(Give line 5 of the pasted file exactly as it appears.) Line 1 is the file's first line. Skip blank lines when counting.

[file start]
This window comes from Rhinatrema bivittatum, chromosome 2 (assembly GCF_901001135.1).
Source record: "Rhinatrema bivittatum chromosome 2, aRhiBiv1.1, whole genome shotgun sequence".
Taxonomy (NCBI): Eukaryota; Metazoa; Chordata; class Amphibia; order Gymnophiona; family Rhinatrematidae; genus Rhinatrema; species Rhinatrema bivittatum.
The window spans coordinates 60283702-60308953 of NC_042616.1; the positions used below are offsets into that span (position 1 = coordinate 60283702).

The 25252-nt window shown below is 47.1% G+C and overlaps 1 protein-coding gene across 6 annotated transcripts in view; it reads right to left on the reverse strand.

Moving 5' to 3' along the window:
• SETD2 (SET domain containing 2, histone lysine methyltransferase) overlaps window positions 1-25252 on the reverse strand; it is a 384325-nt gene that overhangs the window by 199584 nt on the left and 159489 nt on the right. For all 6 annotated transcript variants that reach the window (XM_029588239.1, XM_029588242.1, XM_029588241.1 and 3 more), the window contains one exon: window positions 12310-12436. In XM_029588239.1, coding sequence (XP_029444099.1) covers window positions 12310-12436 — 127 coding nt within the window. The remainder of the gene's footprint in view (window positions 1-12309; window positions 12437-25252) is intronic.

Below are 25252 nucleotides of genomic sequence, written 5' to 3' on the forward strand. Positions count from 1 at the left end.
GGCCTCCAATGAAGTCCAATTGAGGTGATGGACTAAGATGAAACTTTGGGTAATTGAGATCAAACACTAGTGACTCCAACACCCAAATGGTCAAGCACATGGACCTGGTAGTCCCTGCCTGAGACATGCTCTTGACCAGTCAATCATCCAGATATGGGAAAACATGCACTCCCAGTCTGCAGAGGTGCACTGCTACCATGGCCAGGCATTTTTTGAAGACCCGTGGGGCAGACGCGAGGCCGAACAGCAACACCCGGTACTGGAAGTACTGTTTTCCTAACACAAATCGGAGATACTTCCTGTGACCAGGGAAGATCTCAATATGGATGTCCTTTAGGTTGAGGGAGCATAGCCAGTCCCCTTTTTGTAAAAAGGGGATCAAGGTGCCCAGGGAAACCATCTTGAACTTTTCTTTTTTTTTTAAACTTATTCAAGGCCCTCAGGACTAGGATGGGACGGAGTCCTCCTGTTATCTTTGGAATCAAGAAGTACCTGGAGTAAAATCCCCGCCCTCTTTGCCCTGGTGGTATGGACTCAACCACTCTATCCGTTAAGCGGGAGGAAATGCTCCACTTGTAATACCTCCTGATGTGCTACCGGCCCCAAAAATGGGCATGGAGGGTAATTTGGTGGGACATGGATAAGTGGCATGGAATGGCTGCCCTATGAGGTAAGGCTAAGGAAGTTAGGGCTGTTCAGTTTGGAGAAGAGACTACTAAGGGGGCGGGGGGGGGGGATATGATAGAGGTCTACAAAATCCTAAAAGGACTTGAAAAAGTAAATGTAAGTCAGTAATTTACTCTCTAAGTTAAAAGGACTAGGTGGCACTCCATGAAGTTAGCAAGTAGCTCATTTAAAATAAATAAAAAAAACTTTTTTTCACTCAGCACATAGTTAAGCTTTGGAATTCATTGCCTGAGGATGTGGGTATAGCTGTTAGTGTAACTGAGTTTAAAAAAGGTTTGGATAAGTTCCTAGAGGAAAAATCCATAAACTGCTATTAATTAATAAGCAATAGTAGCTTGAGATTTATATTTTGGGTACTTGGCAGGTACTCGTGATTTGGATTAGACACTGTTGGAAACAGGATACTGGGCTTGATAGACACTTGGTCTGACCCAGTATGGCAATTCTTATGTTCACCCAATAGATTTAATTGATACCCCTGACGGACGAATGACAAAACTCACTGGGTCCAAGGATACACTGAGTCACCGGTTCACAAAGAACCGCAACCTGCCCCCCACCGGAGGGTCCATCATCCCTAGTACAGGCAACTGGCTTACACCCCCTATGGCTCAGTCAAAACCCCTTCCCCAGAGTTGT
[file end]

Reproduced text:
The 25252-nt window shown below is 47.1% G+C and overlaps 1 protein-coding gene across 6 annotated transcripts in view; it reads right to left on the reverse strand.